Helping children who need extra support at school to thrive when they move from primary to secondary.

Remember getting ready to start secondary school? Daunting, wasn’t it?

Now imagine making the move when you’ve been struggling with your work and feeling left behind – maybe without space to study at home or books to read.

The fact that so many children from low income homes in the North East fall behind during secondary school, and then do not leave school with good GCSEs, is a great concern of mine. I look forward to supporting SHINE’s work in this area.

Professor Chris Day SHINE Patron and Vice-Chancellor and President of Newcastle University

Left out

In the North of England, many disadvantaged children who don’t do well at primary school start secondary school feeling confused and isolated. They quickly fall further behind in the first few years of secondary and the gap between their achievement and that of better-off children grows each following year1.

These children often don’t have the opportunity to catch up with their classmates at the start of secondary school and adjust to the changes in the curriculum. Navigating the new environment, making friends and building relationships with lots of new teachers can seem even more overwhelming for children if they’re falling behind in lessons. Busy teachers often can’t prioritise them because schools are focused on achievement at GCSE level. Also, parents may not have the skills, resources or confidence to support children at home2.

Alongside the impact on achievement, the pressures of secondary school can also have a big impact on disadvantaged children’s mental health and wellbeing. Some children finding it hard to cope can get stuck in patterns of challenging behaviours, such as being angry or argumentative3. These children often find it difficult to continue engaging with school, and it can lead to attendance issues or even exclusion. In fact, research has shown that disadvantaged children are three times more likely than better of children to be excluded from school4.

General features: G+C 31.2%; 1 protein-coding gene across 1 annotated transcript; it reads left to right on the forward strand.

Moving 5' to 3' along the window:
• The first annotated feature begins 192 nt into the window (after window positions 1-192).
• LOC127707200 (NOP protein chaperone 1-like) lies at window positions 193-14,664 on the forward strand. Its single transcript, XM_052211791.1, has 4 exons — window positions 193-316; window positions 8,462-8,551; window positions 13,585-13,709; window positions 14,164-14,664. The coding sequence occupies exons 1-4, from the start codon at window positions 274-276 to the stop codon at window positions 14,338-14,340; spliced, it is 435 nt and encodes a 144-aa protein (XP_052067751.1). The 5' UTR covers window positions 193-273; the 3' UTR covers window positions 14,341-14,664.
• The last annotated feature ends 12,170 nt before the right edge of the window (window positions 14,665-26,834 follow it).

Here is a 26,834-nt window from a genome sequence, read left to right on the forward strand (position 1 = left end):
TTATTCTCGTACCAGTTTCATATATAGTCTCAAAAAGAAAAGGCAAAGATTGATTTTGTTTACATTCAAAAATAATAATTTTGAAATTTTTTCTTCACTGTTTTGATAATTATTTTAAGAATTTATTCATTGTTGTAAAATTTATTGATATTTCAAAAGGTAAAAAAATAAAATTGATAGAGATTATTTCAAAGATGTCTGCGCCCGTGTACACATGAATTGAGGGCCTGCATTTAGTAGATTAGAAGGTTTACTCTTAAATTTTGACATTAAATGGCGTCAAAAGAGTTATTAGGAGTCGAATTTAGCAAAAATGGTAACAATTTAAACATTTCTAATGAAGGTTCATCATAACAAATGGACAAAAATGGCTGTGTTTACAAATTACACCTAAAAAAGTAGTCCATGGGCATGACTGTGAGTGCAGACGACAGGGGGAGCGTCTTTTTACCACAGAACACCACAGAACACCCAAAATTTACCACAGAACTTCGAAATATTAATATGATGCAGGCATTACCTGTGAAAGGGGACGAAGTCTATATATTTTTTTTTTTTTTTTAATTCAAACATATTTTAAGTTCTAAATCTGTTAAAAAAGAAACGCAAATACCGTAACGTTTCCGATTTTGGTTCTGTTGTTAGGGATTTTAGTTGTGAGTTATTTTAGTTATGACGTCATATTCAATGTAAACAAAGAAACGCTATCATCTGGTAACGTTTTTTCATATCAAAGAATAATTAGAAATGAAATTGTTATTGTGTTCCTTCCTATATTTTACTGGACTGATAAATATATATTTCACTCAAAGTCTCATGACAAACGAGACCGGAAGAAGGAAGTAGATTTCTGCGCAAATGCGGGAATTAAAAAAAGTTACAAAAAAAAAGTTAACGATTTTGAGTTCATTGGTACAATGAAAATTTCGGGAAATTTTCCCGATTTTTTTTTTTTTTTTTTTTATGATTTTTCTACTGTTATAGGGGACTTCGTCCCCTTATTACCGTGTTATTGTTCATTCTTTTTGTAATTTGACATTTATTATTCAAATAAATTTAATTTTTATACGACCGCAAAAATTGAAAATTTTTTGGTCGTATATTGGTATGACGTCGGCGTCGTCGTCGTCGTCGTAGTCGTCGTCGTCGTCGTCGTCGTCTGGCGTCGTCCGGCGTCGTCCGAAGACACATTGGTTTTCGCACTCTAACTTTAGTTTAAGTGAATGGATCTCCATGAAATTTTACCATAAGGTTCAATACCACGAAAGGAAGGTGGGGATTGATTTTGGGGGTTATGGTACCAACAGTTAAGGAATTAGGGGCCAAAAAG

Many leave school without good qualifications. In fact, only 34% of disadvantaged children in the North of England achieve five good GCSEs, compared to 48% in London5. A high proportion also end up not in education, employment or training after they leave secondary school. This is as much as a quarter of disadvantaged children in the North East of England6.

The pressures of secondary school have a big impact on disadvantaged children’s mental health and wellbeing. Some children get stuck in patterns of challenging behaviours and risk being excluded. Research has shown that disadvantaged children are three times more likely to be excluded from school5. Also, many of these children feel so isolated they don’t go to school at all. In fact, the absence rate for disadvantaged children is more than twice the rate for better off children6.

All parents want the best for their children. And schools across the North of England are working hard to support low achievers as they move to secondary school. However, if further action isn’t taken to help disadvantaged children, their potential will continue to be wasted.

What works?

  • Building achievement in maths, English and/or science in the first few years of secondary school.
  • Establishing better ongoing communication between primary and secondary school teachers to make sure there is a consistent approach to teaching as children move between schools.
  • Making sure that schools engage parents and carers as equal partners in their child’s learning during the move from primary to secondary school.
  • Improving how information and practice is shared between primary and secondary schools.
  • Helping schools develop more supportive, holistic practices for children during the move from primary to secondary school to improve learning and reduce exclusions7.

What funding do we offer?

We provide funding to help schools, charities and other organisations develop projects that can build on the evidence of what works in supporting children and parents in this phase. We’re committed to sharing our learning with like-minded organisations, so that together we can help more disadvantaged children to thrive during the move from primary to secondary school.

References

  1. EPI, Closing the Gap: Trends in Educational Attainment and Disadvantage, 2019
  2. Scottish Government, Primary to secondary school transitions: systematic literature review, 2019
  3. https://www.theguardian.com/uk-news/2016/dec/05/london-south-east-children-top-universities-schools-north-england
  4. University College London, NEET Young People and Training for Work: Learning on the Margins, 2011
  5. https://www.teachfirst.org.uk/inequality-education
  6. Department for Education, Pupil absence in schools in England: 2016 to 2017
  7. Scottish Government, Primary to secondary school transitions: systematic literature review, 2019